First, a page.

Reflections and good decisions
Making business decisions is vital for any business, yet few business leaders will take time to reflect and consider what makes a good decision.
“In business we often find ourselves having to make decisions that change our future, sometimes profoundly,” says William Buist, Founder, xTEN Club (www.williambuist.com). “Just take for example the change that will affect us all for years to come as the UK leaves an association of countries that it has been a member of for nearly half a century.”
“During my time as a senior Risk Manager in the UK’s Financial services Sector the consequences of some of the decisions I had to take to mitigate risks in the business could involve many things. Hiring additional people, making others redundant, reshaping the nature of the business by changing processes in order to eliminate risks that the existing methodology created, and much more. Good decision making was always, and remains, critical. That’s a skill that is rarely taught and far less frequently seen,” continues Buist.
But what makes a good decision?
“When I ask that question of others they often refer to outcomes in their answer – such as ‘a good decision is one that gets you the result you wanted’. That would mean making a decision to bet on a horse at 100 to 1 would be a good decision of it won, and a bad decision if it lost,” says Buist.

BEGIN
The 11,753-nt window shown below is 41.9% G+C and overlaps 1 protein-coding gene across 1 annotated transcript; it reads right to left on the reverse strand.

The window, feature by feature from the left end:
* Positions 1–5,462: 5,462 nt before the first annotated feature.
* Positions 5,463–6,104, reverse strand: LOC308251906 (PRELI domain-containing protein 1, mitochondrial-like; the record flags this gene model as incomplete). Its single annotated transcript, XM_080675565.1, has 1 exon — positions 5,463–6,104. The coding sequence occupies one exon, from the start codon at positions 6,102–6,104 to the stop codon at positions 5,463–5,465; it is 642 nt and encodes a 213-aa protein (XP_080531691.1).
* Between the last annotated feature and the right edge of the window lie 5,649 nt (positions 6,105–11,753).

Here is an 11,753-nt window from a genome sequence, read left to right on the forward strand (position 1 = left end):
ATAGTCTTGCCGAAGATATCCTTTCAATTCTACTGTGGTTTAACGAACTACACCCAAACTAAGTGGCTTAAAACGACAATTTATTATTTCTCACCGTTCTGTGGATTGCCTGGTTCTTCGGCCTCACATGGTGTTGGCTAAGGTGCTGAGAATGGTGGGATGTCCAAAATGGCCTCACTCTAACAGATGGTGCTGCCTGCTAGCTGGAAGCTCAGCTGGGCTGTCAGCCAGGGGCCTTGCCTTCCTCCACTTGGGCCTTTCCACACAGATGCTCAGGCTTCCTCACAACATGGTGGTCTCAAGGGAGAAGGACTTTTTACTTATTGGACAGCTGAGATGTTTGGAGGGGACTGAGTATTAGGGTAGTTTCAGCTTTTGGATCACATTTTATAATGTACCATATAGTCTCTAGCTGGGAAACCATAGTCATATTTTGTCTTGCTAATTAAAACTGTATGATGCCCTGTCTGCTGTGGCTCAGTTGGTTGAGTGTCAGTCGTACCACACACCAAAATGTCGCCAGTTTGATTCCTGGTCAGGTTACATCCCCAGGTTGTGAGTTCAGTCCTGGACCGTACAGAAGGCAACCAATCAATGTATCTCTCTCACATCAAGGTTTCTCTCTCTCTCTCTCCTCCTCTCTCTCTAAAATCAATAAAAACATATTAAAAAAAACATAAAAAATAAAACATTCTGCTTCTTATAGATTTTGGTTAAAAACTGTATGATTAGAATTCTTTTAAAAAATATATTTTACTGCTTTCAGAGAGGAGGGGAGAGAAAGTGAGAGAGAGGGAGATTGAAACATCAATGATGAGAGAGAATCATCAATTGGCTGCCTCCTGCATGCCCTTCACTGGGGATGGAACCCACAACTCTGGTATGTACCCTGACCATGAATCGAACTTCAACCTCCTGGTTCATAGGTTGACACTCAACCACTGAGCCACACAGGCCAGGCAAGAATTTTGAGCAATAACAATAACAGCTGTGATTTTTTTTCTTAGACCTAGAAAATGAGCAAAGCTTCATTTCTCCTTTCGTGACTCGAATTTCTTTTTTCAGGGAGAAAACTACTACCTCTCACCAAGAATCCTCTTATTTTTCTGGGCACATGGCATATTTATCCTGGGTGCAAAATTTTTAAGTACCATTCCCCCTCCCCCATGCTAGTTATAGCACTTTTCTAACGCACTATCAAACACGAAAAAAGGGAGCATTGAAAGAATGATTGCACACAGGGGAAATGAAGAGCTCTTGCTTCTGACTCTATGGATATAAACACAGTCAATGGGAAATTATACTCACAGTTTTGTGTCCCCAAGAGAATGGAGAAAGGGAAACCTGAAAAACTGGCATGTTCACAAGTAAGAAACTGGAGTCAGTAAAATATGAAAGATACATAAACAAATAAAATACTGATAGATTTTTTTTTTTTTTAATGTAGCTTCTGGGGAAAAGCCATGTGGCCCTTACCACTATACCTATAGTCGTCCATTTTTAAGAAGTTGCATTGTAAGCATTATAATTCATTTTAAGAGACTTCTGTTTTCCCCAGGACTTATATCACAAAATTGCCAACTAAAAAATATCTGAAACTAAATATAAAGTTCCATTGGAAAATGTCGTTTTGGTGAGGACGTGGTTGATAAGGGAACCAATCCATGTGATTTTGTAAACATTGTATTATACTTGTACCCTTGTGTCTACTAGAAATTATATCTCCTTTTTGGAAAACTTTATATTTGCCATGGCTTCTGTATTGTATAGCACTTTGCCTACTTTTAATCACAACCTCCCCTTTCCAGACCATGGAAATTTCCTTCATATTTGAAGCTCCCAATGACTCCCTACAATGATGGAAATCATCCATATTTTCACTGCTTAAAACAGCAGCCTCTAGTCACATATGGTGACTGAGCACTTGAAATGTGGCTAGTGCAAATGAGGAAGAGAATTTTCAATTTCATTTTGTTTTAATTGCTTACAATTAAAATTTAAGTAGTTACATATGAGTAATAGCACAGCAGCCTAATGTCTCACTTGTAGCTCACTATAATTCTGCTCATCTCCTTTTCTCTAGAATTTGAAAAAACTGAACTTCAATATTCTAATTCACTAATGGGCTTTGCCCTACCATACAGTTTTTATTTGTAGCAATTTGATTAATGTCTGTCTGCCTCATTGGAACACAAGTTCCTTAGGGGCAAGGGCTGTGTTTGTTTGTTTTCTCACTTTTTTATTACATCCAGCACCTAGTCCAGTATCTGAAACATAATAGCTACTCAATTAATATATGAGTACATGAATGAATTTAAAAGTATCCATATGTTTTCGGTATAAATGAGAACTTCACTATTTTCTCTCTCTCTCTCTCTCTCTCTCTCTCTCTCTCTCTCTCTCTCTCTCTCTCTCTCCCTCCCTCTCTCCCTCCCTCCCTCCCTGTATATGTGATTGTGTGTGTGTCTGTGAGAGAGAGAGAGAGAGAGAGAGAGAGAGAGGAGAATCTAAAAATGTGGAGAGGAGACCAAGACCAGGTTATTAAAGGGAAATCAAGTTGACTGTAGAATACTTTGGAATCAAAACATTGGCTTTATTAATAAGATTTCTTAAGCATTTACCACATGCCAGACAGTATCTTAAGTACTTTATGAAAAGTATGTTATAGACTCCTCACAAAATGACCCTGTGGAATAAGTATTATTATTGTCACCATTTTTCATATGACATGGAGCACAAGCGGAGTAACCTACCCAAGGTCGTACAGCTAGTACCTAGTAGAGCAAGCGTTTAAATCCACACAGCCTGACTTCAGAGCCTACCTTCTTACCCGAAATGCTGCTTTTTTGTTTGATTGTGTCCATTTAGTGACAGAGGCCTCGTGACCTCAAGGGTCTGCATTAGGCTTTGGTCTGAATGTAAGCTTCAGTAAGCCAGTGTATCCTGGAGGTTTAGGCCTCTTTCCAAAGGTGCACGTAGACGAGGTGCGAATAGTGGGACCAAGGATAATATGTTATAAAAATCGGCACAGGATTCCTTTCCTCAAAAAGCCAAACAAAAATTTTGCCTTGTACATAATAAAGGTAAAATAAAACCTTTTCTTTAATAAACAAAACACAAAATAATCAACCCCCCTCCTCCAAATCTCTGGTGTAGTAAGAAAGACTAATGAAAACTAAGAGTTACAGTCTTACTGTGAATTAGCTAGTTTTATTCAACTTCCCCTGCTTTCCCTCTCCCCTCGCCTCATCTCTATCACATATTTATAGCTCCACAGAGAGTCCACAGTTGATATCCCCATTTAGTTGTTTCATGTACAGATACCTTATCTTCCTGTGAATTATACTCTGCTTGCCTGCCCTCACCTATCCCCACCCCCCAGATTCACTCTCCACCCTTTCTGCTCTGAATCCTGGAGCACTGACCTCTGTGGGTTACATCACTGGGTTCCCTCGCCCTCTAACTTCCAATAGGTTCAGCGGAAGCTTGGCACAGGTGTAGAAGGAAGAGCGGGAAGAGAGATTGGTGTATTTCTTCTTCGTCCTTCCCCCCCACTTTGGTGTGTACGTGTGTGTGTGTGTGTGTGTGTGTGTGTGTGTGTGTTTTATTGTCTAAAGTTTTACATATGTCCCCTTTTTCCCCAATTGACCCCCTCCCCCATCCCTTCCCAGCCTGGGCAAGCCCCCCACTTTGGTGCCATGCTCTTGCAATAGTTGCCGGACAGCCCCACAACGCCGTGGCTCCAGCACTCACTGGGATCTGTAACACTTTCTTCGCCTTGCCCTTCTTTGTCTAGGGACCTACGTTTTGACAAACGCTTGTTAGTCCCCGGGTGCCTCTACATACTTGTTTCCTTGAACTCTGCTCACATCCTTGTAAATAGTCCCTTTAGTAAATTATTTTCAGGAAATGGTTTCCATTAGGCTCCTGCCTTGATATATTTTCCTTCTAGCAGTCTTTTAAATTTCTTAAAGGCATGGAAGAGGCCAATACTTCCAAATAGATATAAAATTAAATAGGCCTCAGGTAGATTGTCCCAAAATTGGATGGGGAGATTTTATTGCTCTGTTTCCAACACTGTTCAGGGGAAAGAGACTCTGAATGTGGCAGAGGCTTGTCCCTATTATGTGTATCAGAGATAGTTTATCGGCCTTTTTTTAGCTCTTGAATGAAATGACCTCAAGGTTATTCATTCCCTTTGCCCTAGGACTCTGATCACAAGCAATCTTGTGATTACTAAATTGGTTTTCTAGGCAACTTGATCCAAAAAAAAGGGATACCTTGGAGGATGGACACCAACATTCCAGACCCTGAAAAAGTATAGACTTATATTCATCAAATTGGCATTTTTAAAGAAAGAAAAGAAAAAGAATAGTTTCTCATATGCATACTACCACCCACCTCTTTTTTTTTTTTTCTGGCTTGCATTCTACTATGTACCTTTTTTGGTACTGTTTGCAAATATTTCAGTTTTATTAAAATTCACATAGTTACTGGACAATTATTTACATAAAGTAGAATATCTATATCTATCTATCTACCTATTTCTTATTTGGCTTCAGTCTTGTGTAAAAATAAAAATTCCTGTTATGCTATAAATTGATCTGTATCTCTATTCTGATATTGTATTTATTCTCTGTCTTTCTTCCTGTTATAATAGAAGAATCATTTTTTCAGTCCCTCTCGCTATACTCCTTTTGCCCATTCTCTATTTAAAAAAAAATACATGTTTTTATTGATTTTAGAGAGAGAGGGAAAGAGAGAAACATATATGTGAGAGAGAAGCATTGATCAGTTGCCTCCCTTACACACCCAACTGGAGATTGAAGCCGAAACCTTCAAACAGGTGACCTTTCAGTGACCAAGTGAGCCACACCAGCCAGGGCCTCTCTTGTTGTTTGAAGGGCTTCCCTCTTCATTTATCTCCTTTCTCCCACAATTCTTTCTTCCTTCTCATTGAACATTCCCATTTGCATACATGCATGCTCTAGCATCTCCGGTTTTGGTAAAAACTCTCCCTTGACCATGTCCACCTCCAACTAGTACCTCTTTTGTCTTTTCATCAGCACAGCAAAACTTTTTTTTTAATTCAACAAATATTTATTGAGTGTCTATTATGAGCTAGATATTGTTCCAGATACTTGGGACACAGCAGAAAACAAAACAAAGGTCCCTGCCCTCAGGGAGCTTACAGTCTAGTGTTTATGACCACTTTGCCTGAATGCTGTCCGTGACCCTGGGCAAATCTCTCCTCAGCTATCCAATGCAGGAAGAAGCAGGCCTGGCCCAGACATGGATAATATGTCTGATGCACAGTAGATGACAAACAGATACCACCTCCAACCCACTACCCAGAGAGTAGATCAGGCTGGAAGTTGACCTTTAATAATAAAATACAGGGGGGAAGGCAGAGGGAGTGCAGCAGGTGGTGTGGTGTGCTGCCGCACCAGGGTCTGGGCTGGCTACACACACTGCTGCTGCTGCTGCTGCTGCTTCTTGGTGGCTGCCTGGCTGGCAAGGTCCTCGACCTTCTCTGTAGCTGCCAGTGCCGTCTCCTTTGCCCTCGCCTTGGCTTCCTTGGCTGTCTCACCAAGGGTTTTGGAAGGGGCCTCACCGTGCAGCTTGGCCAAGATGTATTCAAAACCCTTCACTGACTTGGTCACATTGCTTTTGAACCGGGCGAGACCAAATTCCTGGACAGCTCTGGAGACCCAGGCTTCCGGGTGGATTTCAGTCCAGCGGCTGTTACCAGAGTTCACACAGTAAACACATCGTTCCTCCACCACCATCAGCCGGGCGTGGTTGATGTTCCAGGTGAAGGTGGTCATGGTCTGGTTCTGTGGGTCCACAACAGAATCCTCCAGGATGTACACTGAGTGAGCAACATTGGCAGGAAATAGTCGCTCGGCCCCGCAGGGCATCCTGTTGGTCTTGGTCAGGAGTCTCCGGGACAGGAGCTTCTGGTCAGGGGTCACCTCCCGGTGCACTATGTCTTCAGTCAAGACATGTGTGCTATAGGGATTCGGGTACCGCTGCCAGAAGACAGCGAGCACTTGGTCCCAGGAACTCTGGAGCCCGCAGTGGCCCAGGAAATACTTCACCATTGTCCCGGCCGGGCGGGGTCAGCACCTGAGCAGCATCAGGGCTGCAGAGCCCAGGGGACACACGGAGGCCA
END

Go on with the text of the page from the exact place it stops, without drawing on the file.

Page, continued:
“I would say that when the horse wins it’s a lucky decision. Whereas a good decision must surely be objectively capable of being ‘good’ long before the outcomes are known.”
Yet many ‘good’ decisions have adverse outcomes – not because the decision making was poor; but more often it is because of an external and unexpected change after the decision was made. Whilst this is at the heart of risk management, mitigation is all about taking good decisions to minimize risk, but also knowing how to handle change when it arises.
“Good decisions must be robust,” continues Buist. “They should consider all the identifiable factors and alternatives (including doing nothing). Then that knowledge must be applied with skill, and drawing on experience, with thought to consequences. Finally, there is need to both understand and measure the outcome.”
“But, perhaps most importantly, no good decision is taken, and then stuck to regardless of what transpires after the decision has been taken. Working strategically in our businesses we must look, objectively, at the available evidence and the consequences of our intentions to the best of our ability,” says Buist.
“Then we must put in place the right measures and feedback loops to check those changes as they progress. By doing both, then our chances of delivering the outcomes we seek increase dramatically.”
“If we are constantly watching our markets, speaking to our customers, and developing ourselves, when we are in a position to take the right decision at the right time – and do it well,” comments Buist.
Do you have business changing decisions to take soon? Are you sure you are considering the right factors, and putting in place the right measures? Are you making the best decision that you can? Then book a free 30 minute call with William at www.williambuist.com